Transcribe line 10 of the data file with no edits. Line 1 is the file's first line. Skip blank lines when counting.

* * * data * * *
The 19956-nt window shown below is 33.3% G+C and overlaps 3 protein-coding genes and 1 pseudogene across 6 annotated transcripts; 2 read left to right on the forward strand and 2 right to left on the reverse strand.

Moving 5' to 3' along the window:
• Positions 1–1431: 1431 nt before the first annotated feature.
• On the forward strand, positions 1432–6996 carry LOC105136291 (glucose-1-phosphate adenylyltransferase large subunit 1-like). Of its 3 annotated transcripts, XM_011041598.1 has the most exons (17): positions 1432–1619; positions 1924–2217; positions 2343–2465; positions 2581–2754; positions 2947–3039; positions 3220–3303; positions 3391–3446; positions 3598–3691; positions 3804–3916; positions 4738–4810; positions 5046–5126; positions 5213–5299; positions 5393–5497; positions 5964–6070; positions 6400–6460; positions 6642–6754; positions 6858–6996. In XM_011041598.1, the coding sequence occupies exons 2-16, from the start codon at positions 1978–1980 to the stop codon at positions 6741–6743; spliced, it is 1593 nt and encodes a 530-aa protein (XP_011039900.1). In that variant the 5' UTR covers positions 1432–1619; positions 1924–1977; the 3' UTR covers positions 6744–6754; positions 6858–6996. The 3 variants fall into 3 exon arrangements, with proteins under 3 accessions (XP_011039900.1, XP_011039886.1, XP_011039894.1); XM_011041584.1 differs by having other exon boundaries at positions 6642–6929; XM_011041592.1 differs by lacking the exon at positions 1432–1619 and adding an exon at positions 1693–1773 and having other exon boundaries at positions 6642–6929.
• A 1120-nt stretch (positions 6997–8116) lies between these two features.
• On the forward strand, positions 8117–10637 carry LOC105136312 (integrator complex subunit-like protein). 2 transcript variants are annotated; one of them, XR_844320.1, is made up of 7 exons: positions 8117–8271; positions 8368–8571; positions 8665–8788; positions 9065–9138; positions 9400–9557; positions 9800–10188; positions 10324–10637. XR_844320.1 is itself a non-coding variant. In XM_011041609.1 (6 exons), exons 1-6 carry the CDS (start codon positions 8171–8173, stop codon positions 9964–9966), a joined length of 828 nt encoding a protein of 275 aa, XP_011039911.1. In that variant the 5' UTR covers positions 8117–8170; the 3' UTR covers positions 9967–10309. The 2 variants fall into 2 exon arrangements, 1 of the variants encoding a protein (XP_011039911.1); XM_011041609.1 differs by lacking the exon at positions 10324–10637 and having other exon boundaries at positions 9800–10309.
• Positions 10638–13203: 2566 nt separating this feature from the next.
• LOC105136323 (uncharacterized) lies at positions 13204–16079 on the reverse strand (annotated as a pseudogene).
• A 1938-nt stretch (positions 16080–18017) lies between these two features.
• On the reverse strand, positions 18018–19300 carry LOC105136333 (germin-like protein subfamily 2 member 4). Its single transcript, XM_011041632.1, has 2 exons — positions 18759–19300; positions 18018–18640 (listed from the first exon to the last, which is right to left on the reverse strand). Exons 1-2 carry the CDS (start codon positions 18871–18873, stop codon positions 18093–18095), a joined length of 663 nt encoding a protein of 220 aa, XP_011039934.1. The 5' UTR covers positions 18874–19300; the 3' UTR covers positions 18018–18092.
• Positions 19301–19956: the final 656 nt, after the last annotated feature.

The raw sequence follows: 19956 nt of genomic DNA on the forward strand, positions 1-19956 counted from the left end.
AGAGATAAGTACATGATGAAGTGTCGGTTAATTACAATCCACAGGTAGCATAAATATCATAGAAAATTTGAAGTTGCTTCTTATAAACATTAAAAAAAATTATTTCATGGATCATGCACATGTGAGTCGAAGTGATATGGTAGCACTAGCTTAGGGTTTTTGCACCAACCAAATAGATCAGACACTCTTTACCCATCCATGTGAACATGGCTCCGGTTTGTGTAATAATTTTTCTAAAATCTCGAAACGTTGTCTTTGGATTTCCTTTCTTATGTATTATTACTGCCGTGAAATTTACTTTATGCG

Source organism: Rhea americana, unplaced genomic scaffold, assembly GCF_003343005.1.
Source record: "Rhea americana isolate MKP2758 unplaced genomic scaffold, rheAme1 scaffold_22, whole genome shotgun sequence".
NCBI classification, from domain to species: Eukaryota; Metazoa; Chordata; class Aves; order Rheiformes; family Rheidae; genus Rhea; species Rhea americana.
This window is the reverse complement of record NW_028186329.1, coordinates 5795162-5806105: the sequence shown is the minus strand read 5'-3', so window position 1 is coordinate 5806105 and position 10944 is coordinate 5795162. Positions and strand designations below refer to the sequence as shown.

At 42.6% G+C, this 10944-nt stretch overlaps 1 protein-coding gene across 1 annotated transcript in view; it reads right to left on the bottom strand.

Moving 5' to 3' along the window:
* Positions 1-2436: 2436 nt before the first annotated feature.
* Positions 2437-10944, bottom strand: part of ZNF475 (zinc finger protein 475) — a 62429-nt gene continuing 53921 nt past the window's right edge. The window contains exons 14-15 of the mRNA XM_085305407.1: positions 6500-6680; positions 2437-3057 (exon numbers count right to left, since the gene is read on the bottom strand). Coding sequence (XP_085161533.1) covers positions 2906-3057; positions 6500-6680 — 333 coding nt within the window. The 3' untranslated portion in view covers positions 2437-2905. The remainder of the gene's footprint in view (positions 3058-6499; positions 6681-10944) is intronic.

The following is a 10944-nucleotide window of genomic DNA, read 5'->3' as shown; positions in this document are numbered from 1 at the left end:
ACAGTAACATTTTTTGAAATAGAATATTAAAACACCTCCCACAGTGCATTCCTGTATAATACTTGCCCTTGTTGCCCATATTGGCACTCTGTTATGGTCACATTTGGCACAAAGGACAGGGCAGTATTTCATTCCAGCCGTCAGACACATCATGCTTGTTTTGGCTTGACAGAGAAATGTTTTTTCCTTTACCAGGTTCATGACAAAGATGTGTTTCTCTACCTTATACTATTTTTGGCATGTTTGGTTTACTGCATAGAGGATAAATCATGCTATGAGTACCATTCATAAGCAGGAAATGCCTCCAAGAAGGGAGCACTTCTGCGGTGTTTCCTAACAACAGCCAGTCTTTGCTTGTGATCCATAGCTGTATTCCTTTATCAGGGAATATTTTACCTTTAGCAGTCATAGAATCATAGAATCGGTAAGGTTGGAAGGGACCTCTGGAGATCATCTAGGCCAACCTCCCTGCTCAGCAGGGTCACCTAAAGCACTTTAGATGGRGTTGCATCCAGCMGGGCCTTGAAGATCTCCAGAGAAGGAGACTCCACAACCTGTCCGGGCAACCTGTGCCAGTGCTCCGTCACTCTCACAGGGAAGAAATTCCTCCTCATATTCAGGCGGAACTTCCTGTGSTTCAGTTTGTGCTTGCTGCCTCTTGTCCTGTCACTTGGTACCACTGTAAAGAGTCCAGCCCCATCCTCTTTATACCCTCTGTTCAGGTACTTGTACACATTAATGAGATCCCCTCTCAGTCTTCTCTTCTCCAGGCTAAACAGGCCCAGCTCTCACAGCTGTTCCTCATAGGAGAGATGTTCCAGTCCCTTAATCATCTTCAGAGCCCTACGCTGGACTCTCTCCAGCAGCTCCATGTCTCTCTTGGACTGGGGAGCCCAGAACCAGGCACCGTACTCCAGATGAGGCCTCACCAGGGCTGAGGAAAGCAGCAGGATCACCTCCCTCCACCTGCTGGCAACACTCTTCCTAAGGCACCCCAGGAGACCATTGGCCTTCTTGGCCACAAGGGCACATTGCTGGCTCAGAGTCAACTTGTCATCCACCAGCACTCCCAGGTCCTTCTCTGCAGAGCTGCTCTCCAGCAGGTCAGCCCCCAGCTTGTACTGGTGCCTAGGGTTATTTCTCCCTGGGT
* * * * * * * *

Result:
• On the reverse strand, positions 18018–19300 carry LOC105136333 (germin-like protein subfamily 2 member 4). Its single transcript, XM_011041632.1, has 2 exons — positions 18759–19300; positions 18018–18640 (listed from the first exon to the last, which is right to left on the reverse strand). Exons 1-2 carry the CDS (start codon positions 18871–18873, stop codon positions 18093–18095), a joined length of 663 nt encoding a protein of 220 aa, XP_011039934.1. The 5' UTR covers positions 18874–19300; the 3' UTR covers positions 18018–18092.